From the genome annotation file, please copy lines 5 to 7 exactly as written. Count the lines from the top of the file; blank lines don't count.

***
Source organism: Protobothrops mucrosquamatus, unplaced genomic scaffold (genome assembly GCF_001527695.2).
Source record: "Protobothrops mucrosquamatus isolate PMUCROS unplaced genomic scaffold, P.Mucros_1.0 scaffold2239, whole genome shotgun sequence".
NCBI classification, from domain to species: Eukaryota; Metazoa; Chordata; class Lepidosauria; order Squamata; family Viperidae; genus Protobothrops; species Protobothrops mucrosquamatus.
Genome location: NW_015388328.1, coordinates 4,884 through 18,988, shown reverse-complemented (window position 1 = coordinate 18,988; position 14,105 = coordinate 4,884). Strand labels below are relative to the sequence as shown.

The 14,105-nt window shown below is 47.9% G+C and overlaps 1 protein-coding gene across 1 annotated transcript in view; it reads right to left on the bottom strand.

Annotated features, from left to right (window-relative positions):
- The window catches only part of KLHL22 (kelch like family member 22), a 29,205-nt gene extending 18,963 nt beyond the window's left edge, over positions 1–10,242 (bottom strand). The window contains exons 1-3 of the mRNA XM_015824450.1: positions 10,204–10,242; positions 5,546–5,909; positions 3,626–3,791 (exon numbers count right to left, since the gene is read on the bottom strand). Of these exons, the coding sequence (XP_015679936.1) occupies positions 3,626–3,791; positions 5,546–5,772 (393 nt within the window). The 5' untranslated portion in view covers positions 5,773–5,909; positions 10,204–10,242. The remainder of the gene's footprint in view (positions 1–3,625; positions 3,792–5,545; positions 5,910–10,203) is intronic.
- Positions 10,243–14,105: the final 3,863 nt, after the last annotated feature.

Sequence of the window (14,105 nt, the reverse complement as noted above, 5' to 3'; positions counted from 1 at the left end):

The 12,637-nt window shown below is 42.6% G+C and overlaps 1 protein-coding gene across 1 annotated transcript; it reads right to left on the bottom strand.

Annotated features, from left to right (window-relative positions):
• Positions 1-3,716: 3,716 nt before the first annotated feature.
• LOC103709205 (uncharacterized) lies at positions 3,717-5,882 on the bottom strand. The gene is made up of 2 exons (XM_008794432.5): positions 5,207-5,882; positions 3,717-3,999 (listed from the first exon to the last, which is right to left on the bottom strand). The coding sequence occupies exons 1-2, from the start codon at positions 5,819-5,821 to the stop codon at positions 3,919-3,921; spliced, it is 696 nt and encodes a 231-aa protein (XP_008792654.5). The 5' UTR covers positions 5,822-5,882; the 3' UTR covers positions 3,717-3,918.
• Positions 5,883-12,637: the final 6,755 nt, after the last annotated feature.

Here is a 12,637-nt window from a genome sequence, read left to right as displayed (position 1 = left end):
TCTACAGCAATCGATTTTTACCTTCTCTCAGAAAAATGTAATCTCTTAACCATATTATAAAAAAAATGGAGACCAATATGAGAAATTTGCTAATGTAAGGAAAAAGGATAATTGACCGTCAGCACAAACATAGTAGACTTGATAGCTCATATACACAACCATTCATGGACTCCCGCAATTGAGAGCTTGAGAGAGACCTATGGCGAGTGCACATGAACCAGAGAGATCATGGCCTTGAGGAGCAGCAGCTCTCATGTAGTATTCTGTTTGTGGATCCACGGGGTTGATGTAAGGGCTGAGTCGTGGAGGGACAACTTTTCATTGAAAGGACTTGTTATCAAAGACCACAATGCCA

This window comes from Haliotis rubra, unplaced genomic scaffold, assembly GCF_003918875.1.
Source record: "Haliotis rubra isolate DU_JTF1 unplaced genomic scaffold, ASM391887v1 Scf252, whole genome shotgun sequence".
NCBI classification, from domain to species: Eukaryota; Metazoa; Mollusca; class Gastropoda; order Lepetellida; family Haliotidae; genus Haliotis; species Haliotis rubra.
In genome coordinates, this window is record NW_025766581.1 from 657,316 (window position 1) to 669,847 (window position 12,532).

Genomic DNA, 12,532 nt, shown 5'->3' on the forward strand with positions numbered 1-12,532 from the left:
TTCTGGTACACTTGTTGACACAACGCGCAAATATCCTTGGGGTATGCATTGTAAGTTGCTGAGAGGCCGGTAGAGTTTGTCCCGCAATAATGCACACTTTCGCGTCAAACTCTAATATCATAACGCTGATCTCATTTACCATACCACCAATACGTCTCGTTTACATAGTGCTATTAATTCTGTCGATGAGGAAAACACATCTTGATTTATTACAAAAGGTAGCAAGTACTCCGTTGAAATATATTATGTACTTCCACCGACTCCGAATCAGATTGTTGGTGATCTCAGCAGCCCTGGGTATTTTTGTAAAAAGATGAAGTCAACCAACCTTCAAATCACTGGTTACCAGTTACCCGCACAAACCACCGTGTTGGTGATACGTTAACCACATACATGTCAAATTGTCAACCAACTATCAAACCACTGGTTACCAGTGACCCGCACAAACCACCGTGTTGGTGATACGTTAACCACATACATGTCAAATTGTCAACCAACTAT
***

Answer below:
The 14,105-nt window shown below is 47.9% G+C and overlaps 1 protein-coding gene across 1 annotated transcript in view; it reads right to left on the bottom strand.

Annotated features, from left to right (window-relative positions):
- The window catches only part of KLHL22 (kelch like family member 22), a 29,205-nt gene extending 18,963 nt beyond the window's left edge, over positions 1–10,242 (bottom strand). The window contains exons 1-3 of the mRNA XM_015824450.1: positions 10,204–10,242; positions 5,546–5,909; positions 3,626–3,791 (exon numbers count right to left, since the gene is read on the bottom strand). Of these exons, the coding sequence (XP_015679936.1) occupies positions 3,626–3,791; positions 5,546–5,772 (393 nt within the window). The 5' untranslated portion in view covers positions 5,773–5,909; positions 10,204–10,242. The remainder of the gene's footprint in view (positions 1–3,625; positions 3,792–5,545; positions 5,910–10,203) is intronic.